Writing Tests

Note

The Tests feature is only available to our Premium and Enterprise users.

Blackfire gathers a lot of data about how code behaves at runtime, and tests allow to write assertions on those data. You can write performance tests with Blackfire by writing assertions on time dimensions (wall-clock time, I/O time, and CPU time), but whenever possible, we recommend you to write assertions that do not depend on time. That's because time is not stable from one profile to the next and it makes your tests volatile. Instead, find what could make your code slow and write assertions on that (like limiting the number of SQL queries or the amount of used memory). Moreover, Blackfire tests are a great way to test legacy applications.

To get started, create a .blackfire.yml file in the root directory of an application:

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tests:
    "Pages should be fast enough":
        path: "/.*" # run the assertions for all HTTP requests
        assertions:
            - "main.wall_time < 100ms" # wall clock time is less than 100ms

    "Commands should be fast enough":
        command: ".*" # run the assertions for all CLI commands
        assertions:
            - "main.wall_time < 2s" # wall clock time is less than 2s

Validate .blackfire.yml files via the Blackfire online validator.

.blackfire.yml is a YAML file where tests are defined under the main tests key.

A test is composed of the following required items:

  • a name (e.g. "Pages should be fast enough");
  • a regular expression that the HTTP request URL must match (path) or that the CLI command name must match (command) for the test to be executed (in the above example, the /.* path matches all HTTP URLs and .* matches all CLI commands);
  • a set of assertions. In the example, we want to ensure that the wall clock time, main.wall_time (the time it takes for your application to render the HTTP response) takes less than 100 milliseconds, 100ms.

Here is another example with several assertions limited to the homepage of the application:

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tests:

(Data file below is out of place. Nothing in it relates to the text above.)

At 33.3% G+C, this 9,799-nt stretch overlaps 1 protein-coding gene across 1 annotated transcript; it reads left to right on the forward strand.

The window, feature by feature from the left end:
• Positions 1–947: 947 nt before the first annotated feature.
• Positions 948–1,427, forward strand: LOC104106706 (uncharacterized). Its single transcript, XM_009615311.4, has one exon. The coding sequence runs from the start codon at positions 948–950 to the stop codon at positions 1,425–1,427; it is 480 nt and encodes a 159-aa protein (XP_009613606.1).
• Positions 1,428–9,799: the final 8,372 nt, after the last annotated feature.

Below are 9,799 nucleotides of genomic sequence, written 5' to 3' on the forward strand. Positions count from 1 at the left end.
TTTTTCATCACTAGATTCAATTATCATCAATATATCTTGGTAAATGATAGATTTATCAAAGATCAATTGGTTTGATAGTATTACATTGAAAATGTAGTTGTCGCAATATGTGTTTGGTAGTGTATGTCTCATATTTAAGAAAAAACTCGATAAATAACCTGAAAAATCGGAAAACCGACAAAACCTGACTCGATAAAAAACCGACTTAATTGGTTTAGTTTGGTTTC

"Homepage should not hit the DB":
        path: "/"                               # only apply the assertions for the homepage
        assertions:
            - "metrics.sql.queries.count == 0"  # no SQL statements executed
            - "main.peak_memory < 10mb"         # memory does not exceed 10mb
            - "metrics.output.network_out < 100kb"  # the response size is less than 100kb

When a profile is made on a project that contains a .blackfire.yml file, Blackfire automatically runs all tests matching the HTTP request path. The result of the tests is displayed as a green or red icon in the dashboard and the full report is available on the profile page. The same goes when profiling a CLI script via blackfire run.

Note that assertions in the report contain the actual metric and variable values so that you know if you are close to the target or not (metrics.sql.queries.count 5 == 0; 0 is the target, 5 is the actual number of SQL statements executed).

Assertions support profile comparison as well to assert the performance evolution of your code:

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tests:
    "Pages should not become slower":
        path: "/.*"
        assertions:
            - "percent(main.wall_time) < 10%"       # time does not increase by more than 10%
            - "diff(metrics.sql.queries.count) < 2" # less than 2 additional SQL statements

Profile and comparison assertions can be mixed in tests as Blackfire will only run the comparison ones on profile comparisons and ignore them otherwise.

Read the assertion reference guide to learn more about the Blackfire assertion syntax.

Custom metrics can also be defined under the metrics section of a .blackfire.yml file:

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metrics:
  cache.write: # metric name
    label: "Cache::write() calls"
    matching_calls:
      php:
        - callee: '=Cache::write' # aggregate the costs of all Cache::write calls

... and used in assertions like built-in ones:

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tests:
    "Ensure that Cache::write() calls do no consume too much memory":
        path: "/.*"
        assertions:
            - "metrics.cache.write.peak_memory < 10mb"

In the above example, we have defined a cache.write metric. Now, let's say that the first argument is a string that influences memory consumption. Instead of having one node for all Cache::write() calls, we want to get separate nodes depending on the first argument value by using argument capturing:

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metrics:
  foo.bar: # metric name
    label: "bar() calls"
    matching_calls:
      php:
        - callee:
            selector: '=Foo::bar' # aggregate the costs of all Foo::bar calls
            argument: { 1: "^" }  # but create separate nodes by the first argument value